Lehigh Valley students visit Allentown Art Museum to explore art, math concepts

PSU-LV math students tour a local art museum

Students in the Art of Mathematics course received a private tour of the Allentown Art Museum from Nicole Mangold, AAM manager of education, explored the museum’s on-site Frank Lloyd Wright Library, and found math concepts in different works of art for a class presentation.

Credit: Ann Lalik

CENTER VALLEY, Pa. — Penn State Lehigh Valley (PSU-LV) students studying the intersection of art and math as part of the Art of Mathematics course had the opportunity to put some of their classroom theory into practice with a recent visit to the Allentown Art Museum (AAM). Ann Lalik, arts coordinator and director of the Ronald K. DeLong Gallery, and Larry Musolino, assistant teaching professor of mathematics at PSU-LV, co-teach the course and accompanied the students on the tour.

Nicole Mangold, manager of education at the AAM, gave the students a personal tour of the facility. Besides learning more about the various pieces in the permanent collection, the students were able to explore the museum’s Frank Lloyd Wright Library.

“Frank Lloyd Wright used a lot of geometry in his architectural designs, and there were many technical aspects in his work,” Lalik said, noting the course curriculum does cover architecture. “In class, we talk about the Fibonacci sequence, the golden spiral, perspective, tiling, and tessellations. The Golden Spiral is a design concept used by artists which is based on the Golden rectangle and the Fibonacci sequence,” Lalik said.

Admiring and learning about the artwork was not the students’ only assignment during the visit.

“We asked students to explore the museum and try to find examples of where art and math might intersect,” Musolino said. “Students were asked to look at works from a different perspective and find the mathematical connections. Sometimes [using math] is intentional on the part of the artist, to create a pleasing effect. When artwork and other compositions are created in a certain perspective, it’s pleasing to the human brain.”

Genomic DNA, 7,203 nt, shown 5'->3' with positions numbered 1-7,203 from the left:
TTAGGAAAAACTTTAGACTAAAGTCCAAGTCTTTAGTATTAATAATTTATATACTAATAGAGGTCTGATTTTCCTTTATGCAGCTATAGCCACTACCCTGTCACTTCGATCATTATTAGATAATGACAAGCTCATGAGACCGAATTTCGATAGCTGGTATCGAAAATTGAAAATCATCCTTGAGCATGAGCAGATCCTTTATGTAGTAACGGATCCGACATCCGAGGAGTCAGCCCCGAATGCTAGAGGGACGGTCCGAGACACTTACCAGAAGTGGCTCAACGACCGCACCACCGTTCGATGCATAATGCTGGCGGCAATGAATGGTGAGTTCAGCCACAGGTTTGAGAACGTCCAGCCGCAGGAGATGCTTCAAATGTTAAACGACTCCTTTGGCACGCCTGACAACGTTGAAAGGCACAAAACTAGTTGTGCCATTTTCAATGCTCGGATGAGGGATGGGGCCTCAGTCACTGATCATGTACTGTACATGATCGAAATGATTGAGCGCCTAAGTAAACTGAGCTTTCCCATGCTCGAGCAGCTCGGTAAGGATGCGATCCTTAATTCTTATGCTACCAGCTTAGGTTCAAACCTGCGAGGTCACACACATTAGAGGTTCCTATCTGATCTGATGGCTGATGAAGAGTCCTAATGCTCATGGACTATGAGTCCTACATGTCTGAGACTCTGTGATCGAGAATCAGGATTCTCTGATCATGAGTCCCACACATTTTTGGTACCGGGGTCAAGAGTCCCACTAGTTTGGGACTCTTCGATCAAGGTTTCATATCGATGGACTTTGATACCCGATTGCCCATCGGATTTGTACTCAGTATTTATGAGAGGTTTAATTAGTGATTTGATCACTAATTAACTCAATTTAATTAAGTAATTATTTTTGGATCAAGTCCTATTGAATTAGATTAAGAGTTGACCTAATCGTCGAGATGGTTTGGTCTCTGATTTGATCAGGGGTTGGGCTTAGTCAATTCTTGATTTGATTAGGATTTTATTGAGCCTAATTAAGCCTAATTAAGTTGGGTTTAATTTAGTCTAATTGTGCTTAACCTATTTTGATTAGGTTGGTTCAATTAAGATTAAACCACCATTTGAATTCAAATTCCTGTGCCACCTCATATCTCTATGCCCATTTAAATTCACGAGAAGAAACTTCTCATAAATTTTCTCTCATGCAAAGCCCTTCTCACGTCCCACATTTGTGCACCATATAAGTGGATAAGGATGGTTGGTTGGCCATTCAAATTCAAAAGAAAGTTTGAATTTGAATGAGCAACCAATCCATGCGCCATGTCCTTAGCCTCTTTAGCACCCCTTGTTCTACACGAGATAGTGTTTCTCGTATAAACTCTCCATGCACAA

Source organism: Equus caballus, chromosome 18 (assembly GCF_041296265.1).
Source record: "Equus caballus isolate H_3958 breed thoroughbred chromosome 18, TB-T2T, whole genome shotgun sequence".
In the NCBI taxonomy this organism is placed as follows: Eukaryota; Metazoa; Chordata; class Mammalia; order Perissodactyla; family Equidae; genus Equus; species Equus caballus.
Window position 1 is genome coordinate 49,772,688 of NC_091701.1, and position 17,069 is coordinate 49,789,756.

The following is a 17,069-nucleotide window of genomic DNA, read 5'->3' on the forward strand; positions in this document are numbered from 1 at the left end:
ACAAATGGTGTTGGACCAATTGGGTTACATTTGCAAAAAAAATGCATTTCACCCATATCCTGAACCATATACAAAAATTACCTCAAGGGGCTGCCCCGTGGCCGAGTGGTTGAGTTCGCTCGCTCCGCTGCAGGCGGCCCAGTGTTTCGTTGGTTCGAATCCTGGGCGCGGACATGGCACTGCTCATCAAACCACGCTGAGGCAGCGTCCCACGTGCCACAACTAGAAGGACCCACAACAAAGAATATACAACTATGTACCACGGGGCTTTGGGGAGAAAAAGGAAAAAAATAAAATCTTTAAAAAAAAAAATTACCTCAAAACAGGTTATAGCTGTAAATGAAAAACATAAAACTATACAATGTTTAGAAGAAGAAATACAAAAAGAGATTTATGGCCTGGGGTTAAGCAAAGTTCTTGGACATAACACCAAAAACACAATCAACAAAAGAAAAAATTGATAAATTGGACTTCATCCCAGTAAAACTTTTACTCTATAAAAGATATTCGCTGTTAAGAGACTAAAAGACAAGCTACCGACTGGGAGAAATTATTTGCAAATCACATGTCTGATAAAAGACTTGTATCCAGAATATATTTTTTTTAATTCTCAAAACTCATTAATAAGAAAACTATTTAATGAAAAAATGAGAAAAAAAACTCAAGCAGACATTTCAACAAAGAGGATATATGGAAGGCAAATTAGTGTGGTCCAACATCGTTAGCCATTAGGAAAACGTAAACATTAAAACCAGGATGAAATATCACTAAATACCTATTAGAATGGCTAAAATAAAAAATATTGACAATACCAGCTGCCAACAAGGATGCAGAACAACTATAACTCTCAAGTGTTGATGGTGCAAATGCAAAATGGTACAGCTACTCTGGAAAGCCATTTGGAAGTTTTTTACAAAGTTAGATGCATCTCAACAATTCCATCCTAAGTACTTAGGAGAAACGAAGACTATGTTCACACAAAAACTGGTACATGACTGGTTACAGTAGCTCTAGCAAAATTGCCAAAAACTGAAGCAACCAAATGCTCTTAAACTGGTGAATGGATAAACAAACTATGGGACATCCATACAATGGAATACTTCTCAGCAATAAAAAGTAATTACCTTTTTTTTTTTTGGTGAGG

Students then had to research the work, its artist, and any mathematical connections identified in preparation for a class presentation.

Lalik and Musolino said they wanted to get the students out of the classroom and into an environment where they could see course material applied in real life.

“It’s good to get the students out of the classroom and see the artwork in its own environment, and hearing from a curator gives it all a fresh perspective,” Musolino said. “It’s one thing to see a picture of a painting, but it’s different to see it in real life, where you can see the intricate brushwork and other details.”

Finding connections in artwork has also made the math less intimidating for students, Musolino said. "The premise is to give students a whole different angle to appreciate mathematics. In high school, math can be torturous and not interesting for some students. This course exposes students to the hidden beauty and harmony of math. The emphasis is to explore the beauty of mathematics from the standpoint of artistic designs, recognizing patterns, and how it’s used in music, dance, architecture, and nature.”

For Lalik, just getting the students to the museum was important.

“Most of the students had never been to the museum before. It’s such a special place. It’s so important for them to be connected to their community resources on many levels. To go and visit an art museum is not something many students would normally do, but the fact that it’s now free, it’s definitely a place they can visit again. We do have art on campus, so they can see it, but a museum is a setting that says, ‘This art is really important,'" said Lalik.